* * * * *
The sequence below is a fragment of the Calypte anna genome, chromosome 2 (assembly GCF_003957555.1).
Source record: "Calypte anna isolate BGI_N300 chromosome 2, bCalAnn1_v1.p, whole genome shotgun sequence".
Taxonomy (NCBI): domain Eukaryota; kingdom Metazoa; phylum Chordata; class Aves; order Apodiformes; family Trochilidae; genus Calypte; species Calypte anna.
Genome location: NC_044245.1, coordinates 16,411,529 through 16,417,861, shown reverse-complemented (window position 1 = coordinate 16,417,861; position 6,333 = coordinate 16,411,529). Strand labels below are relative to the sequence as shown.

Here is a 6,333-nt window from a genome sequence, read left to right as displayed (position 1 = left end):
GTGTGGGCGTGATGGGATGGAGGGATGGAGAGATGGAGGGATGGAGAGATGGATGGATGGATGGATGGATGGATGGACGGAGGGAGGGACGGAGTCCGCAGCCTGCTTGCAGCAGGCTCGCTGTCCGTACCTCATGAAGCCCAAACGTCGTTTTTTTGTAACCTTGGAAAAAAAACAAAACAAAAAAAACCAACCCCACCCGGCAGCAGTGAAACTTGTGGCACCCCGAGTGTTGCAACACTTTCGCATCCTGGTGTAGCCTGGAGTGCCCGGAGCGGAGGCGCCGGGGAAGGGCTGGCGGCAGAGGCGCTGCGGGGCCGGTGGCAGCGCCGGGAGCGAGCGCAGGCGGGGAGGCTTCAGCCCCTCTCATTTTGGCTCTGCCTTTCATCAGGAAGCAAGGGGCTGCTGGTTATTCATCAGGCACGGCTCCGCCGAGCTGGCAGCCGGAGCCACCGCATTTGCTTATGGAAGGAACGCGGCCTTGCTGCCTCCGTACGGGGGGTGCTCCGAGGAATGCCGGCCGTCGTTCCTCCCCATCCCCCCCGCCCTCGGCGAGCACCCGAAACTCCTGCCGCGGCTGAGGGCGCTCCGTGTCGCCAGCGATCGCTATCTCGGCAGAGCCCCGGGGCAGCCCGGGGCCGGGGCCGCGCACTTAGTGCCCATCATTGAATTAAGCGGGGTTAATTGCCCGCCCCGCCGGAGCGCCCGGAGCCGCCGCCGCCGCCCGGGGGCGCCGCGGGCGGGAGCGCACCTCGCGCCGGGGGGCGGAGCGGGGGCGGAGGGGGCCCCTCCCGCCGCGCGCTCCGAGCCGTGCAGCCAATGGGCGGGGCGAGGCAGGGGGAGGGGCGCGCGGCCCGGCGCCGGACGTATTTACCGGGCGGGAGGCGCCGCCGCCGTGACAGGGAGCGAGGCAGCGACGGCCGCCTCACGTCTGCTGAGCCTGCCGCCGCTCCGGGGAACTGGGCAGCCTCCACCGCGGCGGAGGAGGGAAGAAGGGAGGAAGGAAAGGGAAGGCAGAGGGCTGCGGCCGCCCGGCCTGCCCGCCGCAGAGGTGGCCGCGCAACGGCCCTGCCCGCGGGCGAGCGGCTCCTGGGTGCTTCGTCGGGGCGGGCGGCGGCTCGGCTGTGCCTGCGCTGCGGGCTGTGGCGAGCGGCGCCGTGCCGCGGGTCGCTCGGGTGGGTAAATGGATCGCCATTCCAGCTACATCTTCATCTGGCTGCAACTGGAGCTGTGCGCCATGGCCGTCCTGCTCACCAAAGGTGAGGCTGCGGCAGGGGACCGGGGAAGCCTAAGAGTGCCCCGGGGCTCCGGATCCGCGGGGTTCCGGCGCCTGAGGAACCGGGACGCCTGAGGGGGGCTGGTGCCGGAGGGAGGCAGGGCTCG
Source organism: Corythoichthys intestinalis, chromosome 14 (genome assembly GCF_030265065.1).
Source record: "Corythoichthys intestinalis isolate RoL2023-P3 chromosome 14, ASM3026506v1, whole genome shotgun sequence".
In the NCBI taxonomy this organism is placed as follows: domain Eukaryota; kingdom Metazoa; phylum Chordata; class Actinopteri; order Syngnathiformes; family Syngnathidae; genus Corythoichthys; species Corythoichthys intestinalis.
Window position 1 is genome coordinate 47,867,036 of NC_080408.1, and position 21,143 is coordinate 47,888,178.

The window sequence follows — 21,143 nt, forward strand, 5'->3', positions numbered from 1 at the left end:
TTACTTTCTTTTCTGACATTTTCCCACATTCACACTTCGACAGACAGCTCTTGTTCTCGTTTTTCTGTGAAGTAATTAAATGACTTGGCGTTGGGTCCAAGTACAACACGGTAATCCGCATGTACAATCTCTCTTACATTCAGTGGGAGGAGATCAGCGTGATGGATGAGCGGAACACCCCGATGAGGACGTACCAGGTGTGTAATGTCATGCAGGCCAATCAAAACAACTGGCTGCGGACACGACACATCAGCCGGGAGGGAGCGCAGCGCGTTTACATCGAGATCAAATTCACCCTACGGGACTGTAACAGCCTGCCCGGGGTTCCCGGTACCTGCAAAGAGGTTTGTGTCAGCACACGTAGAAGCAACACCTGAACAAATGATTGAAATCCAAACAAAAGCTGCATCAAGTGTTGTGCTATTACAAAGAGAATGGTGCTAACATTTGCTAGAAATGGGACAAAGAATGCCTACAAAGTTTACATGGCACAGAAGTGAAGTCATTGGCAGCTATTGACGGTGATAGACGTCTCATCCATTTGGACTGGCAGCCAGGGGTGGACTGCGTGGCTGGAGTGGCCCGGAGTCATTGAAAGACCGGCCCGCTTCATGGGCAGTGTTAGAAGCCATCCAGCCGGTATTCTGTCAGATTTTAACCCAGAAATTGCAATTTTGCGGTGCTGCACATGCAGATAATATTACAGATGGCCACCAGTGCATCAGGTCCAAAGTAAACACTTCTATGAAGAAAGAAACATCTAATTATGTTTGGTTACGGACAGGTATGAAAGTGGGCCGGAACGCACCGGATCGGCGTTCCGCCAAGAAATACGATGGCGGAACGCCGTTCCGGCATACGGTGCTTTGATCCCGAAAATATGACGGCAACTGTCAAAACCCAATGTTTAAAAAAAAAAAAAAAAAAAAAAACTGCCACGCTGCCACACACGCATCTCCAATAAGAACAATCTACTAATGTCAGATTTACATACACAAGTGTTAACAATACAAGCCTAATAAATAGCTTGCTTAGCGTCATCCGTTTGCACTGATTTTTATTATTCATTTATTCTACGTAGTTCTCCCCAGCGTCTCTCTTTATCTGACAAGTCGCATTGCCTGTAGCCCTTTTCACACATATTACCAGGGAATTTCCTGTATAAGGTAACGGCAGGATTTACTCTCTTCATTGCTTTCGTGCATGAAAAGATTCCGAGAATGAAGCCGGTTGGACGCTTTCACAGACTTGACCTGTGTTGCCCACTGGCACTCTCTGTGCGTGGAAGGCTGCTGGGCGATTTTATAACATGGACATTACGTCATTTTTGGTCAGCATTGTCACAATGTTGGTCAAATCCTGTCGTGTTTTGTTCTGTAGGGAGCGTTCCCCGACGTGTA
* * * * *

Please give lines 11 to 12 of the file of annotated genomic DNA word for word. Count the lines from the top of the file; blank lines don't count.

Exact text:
The window sequence follows — 21,143 nt, forward strand, 5'->3', positions numbered from 1 at the left end:
TTACTTTCTTTTCTGACATTTTCCCACATTCACACTTCGACAGACAGCTCTTGTTCTCGTTTTTCTGTGAAGTAATTAAATGACTTGGCGTTGGGTCCAAGTACAACACGGTAATCCGCATGTACAATCTCTCTTACATTCAGTGGGAGGAGATCAGCGTGATGGATGAGCGGAACACCCCGATGAGGACGTACCAGGTGTGTAATGTCATGCAGGCCAATCAAAACAACTGGCTGCGGACACGACACATCAGCCGGGAGGGAGCGCAGCGCGTTTACATCGAGATCAAATTCACCCTACGGGACTGTAACAGCCTGCCCGGGGTTCCCGGTACCTGCAAAGAGGTTTGTGTCAGCACACGTAGAAGCAACACCTGAACAAATGATTGAAATCCAAACAAAAGCTGCATCAAGTGTTGTGCTATTACAAAGAGAATGGTGCTAACATTTGCTAGAAATGGGACAAAGAATGCCTACAAAGTTTACATGGCACAGAAGTGAAGTCATTGGCAGCTATTGACGGTGATAGACGTCTCATCCATTTGGACTGGCAGCCAGGGGTGGACTGCGTGGCTGGAGTGGCCCGGAGTCATTGAAAGACCGGCCCGCTTCATGGGCAGTGTTAGAAGCCATCCAGCCGGTATTCTGTCAGATTTTAACCCAGAAATTGCAATTTTGCGGTGCTGCACATGCAGATAATATTACAGATGGCCACCAGTGCATCAGGTCCAAAGTAAACACTTCTATGAAGAAAGAAACATCTAATTATGTTTGGTTACGGACAGGTATGAAAGTGGGCCGGAACGCACCGGATCGGCGTTCCGCCAAGAAATACGATGGCGGAACGCCGTTCCGGCATACGGTGCTTTGATCCCGAAAATATGACGGCAACTGTCAAAACCCAATGTTTAAAAAAAAAAAAAAAAAAAAAAACTGCCACGCTGCCACACACGCATCTCCAATAAGAACAATCTACTAATGTCAGATTTACATACACAAGTGTTAACAATACAAGCCTAATAAATAGCTTGCTTAGCGTCATCCGTTTGCACTGATTTTTATTATTCATTTATTCTACGTAGTTCTCCCCAGCGTCTCTCTTTATCTGACAAGTCGCATTGCCTGTAGCCCTTTTCACACATATTACCAGGGAATTTCCTGTATAAGGTAACGGCAGGATTTACTCTCTTCATTGCTTTCGTGCATGAAAAGATTCCGAGAATGAAGCCGGTTGGACGCTTTCACAGACTTGACCTGTGTTGCCCACTGGCACTCTCTGTGCGTGGAAGGCTGCTGGGCGATTTTATAACATGGACATTACGTCATTTTTGGTCAGCATTGTCACAATGTTGGTCAAATCCTGTCGTGTTTTGTTCTGTAGGGAGCGTTCCCCGACGTGTA